- November 16, 2020
- 2 minute read
If you are looking for a rapidly growing segment of the IT world, then DDoS attacks is the place to find exponential growth. There are many reports by many companies in the field of DDoS protection, and the numbers vary in some cases. But the trend is more than clear.
According to the Verisign DDoS Trends Report for the second quarter of 2016, the number of distributed denial of service (DDoS) attacks increased by 75% year over year. According to researchers with NexusGuard, there was an 83% increase of DDoS attacks in the second quarter of 2016 compared to the first quarter. The numbers don’t lie – DDoS is a serious problem with a rapid growth pattern.
The sheer amount of traffic that these DDoS attacks are generating is huge. Researchers with Arbor Networks report that in the first half of 2016, there were 274 attacks sized over 100 Gbps compared to just 223 in all of 2015. And there were 46 attacks sized over 200 Gbps in the first half compared to 16 in all of 2015. Here are some of the biggest DDoS attacks the web experienced this year:
September 22nd marked a new record in the DDoS world. OVH, one of the world’s largest hosting companies, reported on that day that its systems were hit by distributed denial-of-service (DDoS) attacks that reached nearly one terabit per second (Tbps). Octave Klaba, the founder and CTO of OVH, revealed on Twitter that the company detected a “lot of huge DDoS” in the past days. A screenshot posted by Klaba shows multiple attacks that exceed 100 Gbps, including simultaneous attacks that totaled nearly 1 Tbps. According to the OVH founder, the massive DDoS attack was carried out via a network of over 152,000 IoT devices that includes compromised CCTV cameras and personal video recorders.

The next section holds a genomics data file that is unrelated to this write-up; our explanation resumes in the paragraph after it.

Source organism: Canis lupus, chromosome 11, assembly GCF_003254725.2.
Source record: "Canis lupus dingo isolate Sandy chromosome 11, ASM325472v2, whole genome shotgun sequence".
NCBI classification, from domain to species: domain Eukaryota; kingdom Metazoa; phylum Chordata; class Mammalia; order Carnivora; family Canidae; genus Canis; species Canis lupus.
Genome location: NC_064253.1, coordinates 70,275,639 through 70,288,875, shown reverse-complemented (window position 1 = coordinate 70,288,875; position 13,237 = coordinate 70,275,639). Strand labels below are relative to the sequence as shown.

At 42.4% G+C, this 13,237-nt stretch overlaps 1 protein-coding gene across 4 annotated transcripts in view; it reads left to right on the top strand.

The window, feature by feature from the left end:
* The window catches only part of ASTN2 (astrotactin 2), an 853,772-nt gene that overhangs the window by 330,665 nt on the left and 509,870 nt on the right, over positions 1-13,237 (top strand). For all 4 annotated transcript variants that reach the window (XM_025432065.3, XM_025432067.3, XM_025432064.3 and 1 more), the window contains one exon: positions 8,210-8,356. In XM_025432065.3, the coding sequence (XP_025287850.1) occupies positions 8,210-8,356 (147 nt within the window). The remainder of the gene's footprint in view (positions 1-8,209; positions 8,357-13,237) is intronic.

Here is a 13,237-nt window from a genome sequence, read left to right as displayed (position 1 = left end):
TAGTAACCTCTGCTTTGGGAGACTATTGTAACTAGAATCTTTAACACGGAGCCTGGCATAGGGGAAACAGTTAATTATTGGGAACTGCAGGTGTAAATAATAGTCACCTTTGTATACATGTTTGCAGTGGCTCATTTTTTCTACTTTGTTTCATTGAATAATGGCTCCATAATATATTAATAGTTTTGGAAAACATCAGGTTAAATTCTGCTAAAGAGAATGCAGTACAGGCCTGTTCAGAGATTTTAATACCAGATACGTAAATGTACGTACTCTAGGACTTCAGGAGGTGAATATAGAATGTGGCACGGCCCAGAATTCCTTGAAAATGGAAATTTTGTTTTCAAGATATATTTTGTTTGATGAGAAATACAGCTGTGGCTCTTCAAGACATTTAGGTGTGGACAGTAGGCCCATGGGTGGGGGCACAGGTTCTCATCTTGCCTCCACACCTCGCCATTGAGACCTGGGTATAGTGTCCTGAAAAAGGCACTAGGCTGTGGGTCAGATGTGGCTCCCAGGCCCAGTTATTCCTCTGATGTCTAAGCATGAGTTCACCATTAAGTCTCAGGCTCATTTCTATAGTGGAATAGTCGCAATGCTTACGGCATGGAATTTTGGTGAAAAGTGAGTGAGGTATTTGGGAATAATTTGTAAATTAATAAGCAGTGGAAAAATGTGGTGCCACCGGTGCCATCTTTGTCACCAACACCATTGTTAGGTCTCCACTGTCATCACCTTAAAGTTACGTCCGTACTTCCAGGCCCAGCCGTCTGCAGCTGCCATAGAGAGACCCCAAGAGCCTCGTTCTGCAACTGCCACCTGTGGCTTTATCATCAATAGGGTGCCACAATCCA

On September 20, cybersecurity blogger Brian Krebs website was hit with what experts say is one of the biggest Distributed Denial of Service (DDoS) attack in public internet history, knocking it offline for days with a furious 600 to 700 Gbps (Gigabits per second) traffic surge. According to Akamai, which had the hard job of attempting to protect Krebs’s site, the attack was twice the size of any DDoS event the firm had ever seen before, easily big enough to disrupt thousands of websites let alone one.
The year itself was opened with a record. A group calling itself New World Hacking claimed responsibility for taking down both the BBC's global website and Donald Trump's website. It targeted all BBC sites, including its iPlayer on-demand service, and took them down for at least three hours on New Year's Eve. At the peak of the attack, the amount of traffic launched at BBC was 602 Gbps, though some other smaller numbers have been introduced since then.
Arbor security informed the world that Rio 2016 Olympics was a success in terms of mitigating powerful, prolonged DDoS attacks. Public facing websites belonging to organizations affiliated with the 2016 Rio Olympics were targeted by sustained, sophisticated DDoS attacks reaching up to 540Gbps, according to Arbor Networks. Many of these attacks started months before the Olympic Games had begun, but the security company said that attackers increased their efforts significantly during the games, generating the longest-duration sustained 500Gbps+ DDoS attack Arbor has ever seen.